The Necks in London
Originally built as a roller-skating rink, the BBC’s Maida Vale building was taken over by the corporation in 1934 as the principal location for the recording of its musical output. It contains six studios, some of which retain certain period features. The medium-sized Studio Three, for instance, still has what looks like its original art deco parquet floor, although the space occupied by the Necks and Evan Parker yesterday was covered by a large dark red rug.
Midway through their European tour, the Necks were in Maida Vale on the morning of the last of their three sold-out nights at Cafe Oto because Philip Tagney, a producer of Radio 3’s Late Junction, is in the habit of putting together combinations of musicians who have not played together before. When he asked the Australian trio to nominate someone with whom they would like to record a session, they nominated Parker. Only their pianist, Chris Abrahams, had previously collaborated with the great saxophonist, on a short duo improvisation at the end of a concert at the Bath Festival about four years ago, after both had played solo sets.
So the four of them met in the studio at 11 o’clock yesterday morning and, after a short warm-up, began the first of two collective improvisations. They started playing more or less simultaneously, and not surprisingly the first half of what turned out to be an hour-long piece contained passages in which it sounded as though they were waiting for something to happen, for someone to seize the initiative. Each member of the Necks has plenty of experience in free improvisation; however, having played together for more than a quarter of a century, it’s hardly surprising that they should fall naturally into certain patterns of response, and you could see and hear Parker looking for a way in.
The last 20 minutes, however, contained moments of outstanding and surprisingly gentle beauty, Abrahams coaxing filigree from the studio’s Steinway, Lloyd Swanton plucking notes with the fingers of his left hand at the top of double bass’s fingerboard, Tony Buck adding cymbal washes with one hand and rapid strokes on his floor tom-tom with the mallet in the other, and Parker exhaling feathery tenor saxophone phrases (this was the Parker of his solo on Tony Oxley’s celebrated “Stone Garden”, a track from the drummer’s 1969 album, The Baptised Traveller).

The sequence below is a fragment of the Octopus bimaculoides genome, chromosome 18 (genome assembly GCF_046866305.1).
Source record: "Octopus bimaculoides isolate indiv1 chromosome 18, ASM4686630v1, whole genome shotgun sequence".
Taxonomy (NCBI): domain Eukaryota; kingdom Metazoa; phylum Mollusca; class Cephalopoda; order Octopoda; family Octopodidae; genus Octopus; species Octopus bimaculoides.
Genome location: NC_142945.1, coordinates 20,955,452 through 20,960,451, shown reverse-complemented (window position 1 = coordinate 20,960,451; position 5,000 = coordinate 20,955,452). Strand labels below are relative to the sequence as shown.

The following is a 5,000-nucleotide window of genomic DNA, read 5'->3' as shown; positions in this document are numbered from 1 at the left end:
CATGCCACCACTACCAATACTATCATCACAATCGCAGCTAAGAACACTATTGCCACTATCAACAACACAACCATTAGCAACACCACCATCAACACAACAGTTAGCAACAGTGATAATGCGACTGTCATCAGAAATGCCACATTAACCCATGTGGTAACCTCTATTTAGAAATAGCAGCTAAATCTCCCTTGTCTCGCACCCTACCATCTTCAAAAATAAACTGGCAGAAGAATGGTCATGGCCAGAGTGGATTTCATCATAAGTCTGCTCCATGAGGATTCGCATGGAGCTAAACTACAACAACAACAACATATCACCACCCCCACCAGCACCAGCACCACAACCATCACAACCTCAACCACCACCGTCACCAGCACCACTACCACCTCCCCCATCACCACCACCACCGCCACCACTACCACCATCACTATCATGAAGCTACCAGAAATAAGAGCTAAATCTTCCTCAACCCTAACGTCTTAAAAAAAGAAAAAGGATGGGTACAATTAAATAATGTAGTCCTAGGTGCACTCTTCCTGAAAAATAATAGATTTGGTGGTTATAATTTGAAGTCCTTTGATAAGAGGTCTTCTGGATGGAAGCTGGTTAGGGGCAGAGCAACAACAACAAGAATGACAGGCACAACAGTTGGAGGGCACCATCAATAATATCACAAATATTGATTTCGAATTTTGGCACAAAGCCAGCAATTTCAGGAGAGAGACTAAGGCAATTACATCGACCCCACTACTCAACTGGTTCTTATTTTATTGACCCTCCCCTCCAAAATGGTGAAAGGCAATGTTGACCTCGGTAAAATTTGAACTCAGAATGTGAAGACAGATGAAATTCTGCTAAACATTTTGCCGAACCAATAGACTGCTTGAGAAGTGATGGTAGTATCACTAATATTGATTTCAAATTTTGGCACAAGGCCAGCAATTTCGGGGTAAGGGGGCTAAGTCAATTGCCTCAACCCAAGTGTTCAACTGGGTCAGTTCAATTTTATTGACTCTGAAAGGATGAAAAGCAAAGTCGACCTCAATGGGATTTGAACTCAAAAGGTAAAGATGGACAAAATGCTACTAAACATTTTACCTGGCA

For the second piece, Swanton suggested using the Necks’ standard operating procedure, by which one of the players — it could be any of them — begins the piece with a repeated phrase of his choice, the others joining in when they feel ready. The bassist himself started this one off with double-stopped harmonics, Buck joining in with mallets on his snare drum (with the snare off), Parker — having switched to soprano — producing sustained notes with a hollow, reedy tone, and finally Abrahams entering to initiate a dialogue with the saxophonist, to which the others provided the backdrop of a thrumming, variable-speed bass ostinato and the soft clanking of a small Oriental cymbal struck with a mallet as it lay on the head of the floor tom-tom.
The difference between this piece and its predecessor was apparent throughout, in the suggestion of a constant tonal centre and an underlying pulse (characteristics that set the Necks’ live performances apart from those of the majority of free improvisers). The music surged and ebbed as it often does when the Necks play in concert (and as it had done in both halves of the previous night’s performance at Cafe Oto), inviting Parker to move with it, using circular breathing to weave his skeins and flurries of sound in and out of the group tapestry. After 30 minutes the piece ended with a sudden and unexpected moment of grace: subdued clicks and squeals from the saxophone, growls from the lower end of the piano keyboard, the bassist letting his bow bounce off the strings, more cymbal splashes, and suddenly a silence that, while abrupt and unpremeditated, seemed completely logical.
I made it to the second and third nights at the Cafe Oto, on Tuesday and Wednesday, each of which consisted of two long sets. The first of those nights was very enjoyable, particularly for a pair of very graceful endings, although the music contained nothing wildly unexpected. Wednesday’s music, however, seemed to come from a different place.
Abrahams began the first set and dominated it throughout, maintaining a sense of unresolved harmony that kept the tension high. It was a powerful and beautifully shaped and proportioned performance, and during the intermission Buck said he thought that the experience of playing with Parker earlier in the day might have had something to do with it.
The set that followed it was something else altogether. The previous night, as the music began in a mood of quiet, serene rumination, I’d been wondering what would happen if the group ever started one of their collective improvisations with a really loud opening statement. Now I know the answer. Buck set this one off this one with a triple-forte snare-drum rattle, announcing three-quarters of an hour of music that became brutal — almost harrowing — in its volume and emotional intensity. To follow the process by which they found their way out of the maelstrom and wound down to closure was an education in itself, followed by perhaps 10 seconds of transfixed silence in which every member of the audience was thinking, “Did I really just hear what I think I heard?” Then the applause came, and it didn’t want to stop.
* The photograph above was taken before the start of the second improvisation at Maida Vale. Left to right: Lloyd Swanton, Tony Buck, Chris Abrahams and Evan Parker. An edited version of the session will be broadcast on Late Junction on Thursday, November 21. Part of Tuesday night’s performance at the Cafe Oto can be heard on Jazz on 3 next Monday, November 11.